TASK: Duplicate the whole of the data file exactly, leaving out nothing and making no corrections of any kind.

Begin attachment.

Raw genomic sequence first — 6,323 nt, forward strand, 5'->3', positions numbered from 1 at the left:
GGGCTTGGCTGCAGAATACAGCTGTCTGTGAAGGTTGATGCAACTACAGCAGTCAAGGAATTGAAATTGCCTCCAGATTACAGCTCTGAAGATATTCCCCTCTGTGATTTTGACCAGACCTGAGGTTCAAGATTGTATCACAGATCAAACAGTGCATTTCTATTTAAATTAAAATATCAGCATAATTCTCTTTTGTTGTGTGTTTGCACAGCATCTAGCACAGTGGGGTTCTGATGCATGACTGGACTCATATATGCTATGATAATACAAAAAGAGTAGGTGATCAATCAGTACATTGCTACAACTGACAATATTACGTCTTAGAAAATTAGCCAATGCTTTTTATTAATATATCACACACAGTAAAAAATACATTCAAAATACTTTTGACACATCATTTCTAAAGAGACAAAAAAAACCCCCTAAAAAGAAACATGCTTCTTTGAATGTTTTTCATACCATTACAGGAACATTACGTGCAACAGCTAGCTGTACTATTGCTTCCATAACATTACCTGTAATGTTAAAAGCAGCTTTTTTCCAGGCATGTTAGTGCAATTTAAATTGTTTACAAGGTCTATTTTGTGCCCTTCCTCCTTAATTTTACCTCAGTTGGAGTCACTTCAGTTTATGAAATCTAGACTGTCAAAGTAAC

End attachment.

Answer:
Raw genomic sequence first — 6,323 nt, forward strand, 5'->3', positions numbered from 1 at the left:
GGGCTTGGCTGCAGAATACAGCTGTCTGTGAAGGTTGATGCAACTACAGCAGTCAAGGAATTGAAATTGCCTCCAGATTACAGCTCTGAAGATATTCCCCTCTGTGATTTTGACCAGACCTGAGGTTCAAGATTGTATCACAGATCAAACAGTGCATTTCTATTTAAATTAAAATATCAGCATAATTCTCTTTTGTTGTGTGTTTGCACAGCATCTAGCACAGTGGGGTTCTGATGCATGACTGGACTCATATATGCTATGATAATACAAAAAGAGTAGGTGATCAATCAGTACATTGCTACAACTGACAATATTACGTCTTAGAAAATTAGCCAATGCTTTTTATTAATATATCACACACAGTAAAAAATACATTCAAAATACTTTTGACACATCATTTCTAAAGAGACAAAAAAAACCCCCTAAAAAGAAACATGCTTCTTTGAATGTTTTTCATACCATTACAGGAACATTACGTGCAACAGCTAGCTGTACTATTGCTTCCATAACATTACCTGTAATGTTAAAAGCAGCTTTTTTCCAGGCATGTTAGTGCAATTTAAATTGTTTACAAGGTCTATTTTGTGCCCTTCCTCCTTAATTTTACCTCAGTTGGAGTCACTTCAGTTTATGAAATCTAGACTGTCAAAGTAAC